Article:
Sox genes and oligodendrocyte lineage cells in the neuroendocrine system: central control of growth and reproduction

Key information

Application close date
07 February 2023, 11:59 GMT
Hours per week
36 (full time)
Application guidance
Posted 22 December 2022

Research topics

Developmental Biology Gene Expression Genetics & Genomics Imaging Metabolism Model Organisms Neurosciences Stem Cells
Background texture taken from the lab imagery.

This is a summer student position supervised by Richard Clayton from Robin Lovell-Badge's lab. 

Introduction to the Science

Our lab is interested in the development and specification of stem cells, the associated underlying gene-regulatory networks, and the behaviour and function of stem cells in adult tissues. Oligodendrocyte precursor cells (OPCs) are a type of glial stem cell in the central nervous system. OPCs (also known as NG2-glia) differentiate into myelin-producing oligodendrocytes, in a process that is essential for the normal function of neurons. In addition to producing oligodendrocytes, we think that OPCs also directly interact with, and regulate, many different cell types in the brain.

In particular, we are interested in the role that OPCs (and oligodendrocytes) may play in regulating the function of the hypothalamus – specifically, in a region called the median eminence. The median eminence controls the secretion of important hormones from the pituitary gland, and the proper functioning of this hypothalamic-pituitary axis is essential for many normal bodily processes, including growth, reproduction, stress, lactation, and metabolism. In the clinic, deficiencies in pituitary hormones are referred to as hypopituitarism, and we think that this may sometimes be caused by problems with the normal function of these glial progenitor cells and their progeny.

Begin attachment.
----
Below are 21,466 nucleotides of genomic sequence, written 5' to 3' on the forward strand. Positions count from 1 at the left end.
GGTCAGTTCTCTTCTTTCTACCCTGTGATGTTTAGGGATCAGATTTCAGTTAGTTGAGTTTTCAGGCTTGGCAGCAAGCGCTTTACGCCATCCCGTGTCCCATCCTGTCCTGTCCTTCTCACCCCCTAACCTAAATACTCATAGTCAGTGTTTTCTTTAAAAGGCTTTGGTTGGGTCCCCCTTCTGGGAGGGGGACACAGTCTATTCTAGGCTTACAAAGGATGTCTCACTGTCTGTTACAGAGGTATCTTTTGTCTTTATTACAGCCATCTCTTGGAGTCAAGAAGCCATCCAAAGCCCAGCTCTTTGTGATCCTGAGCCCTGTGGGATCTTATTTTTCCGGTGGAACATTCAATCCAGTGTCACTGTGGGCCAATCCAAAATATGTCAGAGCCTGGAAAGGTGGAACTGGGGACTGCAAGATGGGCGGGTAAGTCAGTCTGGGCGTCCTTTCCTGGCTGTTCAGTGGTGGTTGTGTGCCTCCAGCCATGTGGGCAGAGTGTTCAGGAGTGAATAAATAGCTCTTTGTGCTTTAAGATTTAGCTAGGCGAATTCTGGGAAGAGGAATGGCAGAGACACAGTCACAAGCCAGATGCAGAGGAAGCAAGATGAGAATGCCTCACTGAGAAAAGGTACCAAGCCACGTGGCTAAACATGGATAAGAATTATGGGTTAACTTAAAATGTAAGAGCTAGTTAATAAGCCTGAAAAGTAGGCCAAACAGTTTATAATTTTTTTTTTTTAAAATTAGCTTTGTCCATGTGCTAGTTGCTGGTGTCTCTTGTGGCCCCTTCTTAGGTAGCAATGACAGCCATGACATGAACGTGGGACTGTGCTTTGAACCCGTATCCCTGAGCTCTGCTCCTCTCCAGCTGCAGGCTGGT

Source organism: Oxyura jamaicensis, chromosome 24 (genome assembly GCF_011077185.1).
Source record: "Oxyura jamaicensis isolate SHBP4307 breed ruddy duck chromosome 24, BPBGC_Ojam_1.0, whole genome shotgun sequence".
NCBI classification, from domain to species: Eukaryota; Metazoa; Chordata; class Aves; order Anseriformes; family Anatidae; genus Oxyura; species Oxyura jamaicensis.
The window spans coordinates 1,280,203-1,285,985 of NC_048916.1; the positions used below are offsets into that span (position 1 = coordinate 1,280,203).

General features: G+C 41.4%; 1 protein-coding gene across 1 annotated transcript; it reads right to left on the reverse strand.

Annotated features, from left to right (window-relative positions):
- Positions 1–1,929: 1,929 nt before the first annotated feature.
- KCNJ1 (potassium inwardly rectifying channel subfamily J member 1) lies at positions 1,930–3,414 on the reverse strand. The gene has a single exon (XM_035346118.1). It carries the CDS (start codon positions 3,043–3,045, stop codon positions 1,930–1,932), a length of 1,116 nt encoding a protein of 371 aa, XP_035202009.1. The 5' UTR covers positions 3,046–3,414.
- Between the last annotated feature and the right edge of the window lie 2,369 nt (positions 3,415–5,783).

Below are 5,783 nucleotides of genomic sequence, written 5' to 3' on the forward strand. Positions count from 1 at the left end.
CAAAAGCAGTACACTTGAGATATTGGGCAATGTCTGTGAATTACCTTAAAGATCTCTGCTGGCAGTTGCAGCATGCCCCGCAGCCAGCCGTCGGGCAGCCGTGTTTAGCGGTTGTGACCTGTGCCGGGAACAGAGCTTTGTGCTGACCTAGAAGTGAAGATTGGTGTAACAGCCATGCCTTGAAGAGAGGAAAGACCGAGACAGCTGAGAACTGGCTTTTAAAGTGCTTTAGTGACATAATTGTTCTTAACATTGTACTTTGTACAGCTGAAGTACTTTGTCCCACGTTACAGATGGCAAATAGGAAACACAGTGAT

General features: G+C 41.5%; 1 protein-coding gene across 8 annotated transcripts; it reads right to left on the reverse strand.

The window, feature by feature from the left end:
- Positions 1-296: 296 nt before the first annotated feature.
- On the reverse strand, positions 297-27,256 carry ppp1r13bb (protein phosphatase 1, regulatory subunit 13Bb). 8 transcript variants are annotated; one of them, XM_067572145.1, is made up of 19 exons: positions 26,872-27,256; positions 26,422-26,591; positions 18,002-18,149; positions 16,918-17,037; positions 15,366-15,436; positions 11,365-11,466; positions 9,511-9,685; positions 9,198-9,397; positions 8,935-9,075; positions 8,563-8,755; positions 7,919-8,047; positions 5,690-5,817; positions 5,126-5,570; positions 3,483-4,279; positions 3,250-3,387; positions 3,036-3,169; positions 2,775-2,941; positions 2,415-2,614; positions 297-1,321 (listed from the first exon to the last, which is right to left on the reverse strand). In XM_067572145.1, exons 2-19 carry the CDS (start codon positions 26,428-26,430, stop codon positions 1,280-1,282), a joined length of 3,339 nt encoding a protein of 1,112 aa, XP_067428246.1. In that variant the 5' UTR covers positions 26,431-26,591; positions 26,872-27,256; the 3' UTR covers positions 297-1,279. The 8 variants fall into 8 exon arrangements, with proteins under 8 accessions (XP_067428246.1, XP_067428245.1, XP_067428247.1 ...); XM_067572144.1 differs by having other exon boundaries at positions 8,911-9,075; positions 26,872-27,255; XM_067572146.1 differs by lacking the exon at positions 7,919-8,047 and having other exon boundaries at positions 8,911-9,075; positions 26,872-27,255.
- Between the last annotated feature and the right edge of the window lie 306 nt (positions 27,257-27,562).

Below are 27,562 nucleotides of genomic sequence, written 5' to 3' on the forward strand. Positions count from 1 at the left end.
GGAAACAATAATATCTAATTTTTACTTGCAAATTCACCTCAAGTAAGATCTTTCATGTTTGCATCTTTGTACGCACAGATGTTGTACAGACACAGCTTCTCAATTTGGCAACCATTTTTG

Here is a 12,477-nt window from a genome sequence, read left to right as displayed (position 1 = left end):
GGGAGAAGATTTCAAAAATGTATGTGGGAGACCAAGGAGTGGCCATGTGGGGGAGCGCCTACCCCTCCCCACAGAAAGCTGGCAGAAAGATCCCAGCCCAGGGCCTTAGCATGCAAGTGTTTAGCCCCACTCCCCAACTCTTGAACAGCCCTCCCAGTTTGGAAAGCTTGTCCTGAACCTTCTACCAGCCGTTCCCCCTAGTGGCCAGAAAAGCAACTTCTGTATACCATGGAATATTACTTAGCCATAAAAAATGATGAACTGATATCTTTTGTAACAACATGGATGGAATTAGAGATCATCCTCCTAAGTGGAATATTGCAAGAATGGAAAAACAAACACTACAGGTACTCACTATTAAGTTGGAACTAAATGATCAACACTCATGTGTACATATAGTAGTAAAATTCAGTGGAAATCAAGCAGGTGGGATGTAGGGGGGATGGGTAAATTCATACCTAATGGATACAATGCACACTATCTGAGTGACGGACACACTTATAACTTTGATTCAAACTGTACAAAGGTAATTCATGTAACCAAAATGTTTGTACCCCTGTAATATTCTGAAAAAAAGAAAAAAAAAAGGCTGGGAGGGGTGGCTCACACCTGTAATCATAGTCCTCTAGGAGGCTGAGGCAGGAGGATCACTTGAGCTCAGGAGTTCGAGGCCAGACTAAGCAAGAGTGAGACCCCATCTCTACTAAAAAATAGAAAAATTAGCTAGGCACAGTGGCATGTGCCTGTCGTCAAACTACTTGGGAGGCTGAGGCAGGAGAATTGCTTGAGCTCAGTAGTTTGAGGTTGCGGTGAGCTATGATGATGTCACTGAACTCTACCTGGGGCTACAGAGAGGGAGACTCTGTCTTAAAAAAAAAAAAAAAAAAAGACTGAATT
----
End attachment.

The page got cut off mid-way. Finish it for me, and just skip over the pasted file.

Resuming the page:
About the Project

The broad aim of this project is to characterise changes in hormone levels and oligodendrocyte lineage cells in various genetic and experimental mouse models of neuroendocrine disorders (including Sox gene mutants). This will contribute to a broader understanding of the role of oligodendrocyte lineage cells in health and disease. The main methodologies you will use will be ‘wet lab’ techniques, including tissue dissection, microtomy, immunofluorescence, in situ hybridization, confocal microscopy and ELISA. There may also be the opportunity for you to use bioinformatics to look at RNA sequencing data.

About You

This project would be suited to anyone with an interest in neuroscience, stem cell biology, genetics and neuroendocrinology. Ideally, you will be studying biology, biomedical science, medicine or similar. It is essential that you are highly motivated, eager to learn, and communicative.

References

1.         Kohnke, S., Buller, S., Nuzzaci, D., Ridley, K., Lam, B., Pivonkova, H., . . . Blouet, C. (2021)

            Nutritional regulation of oligodendrocyte differentiation regulates perineuronal net remodeling in the median eminence.

            Cell Reports 36: 109362. PubMed abstract

2.         Djogo, T., Robins, S.C., Schneider, S., Kryzskaya, D., Liu, X., Mingay, A., . . . Kokoeva, M.V. (2016)

            Adult NG2-glia are required for median eminence-mediated leptin sensing and body weight control.

            Cell Metabolism 23: 797-810. PubMed abstract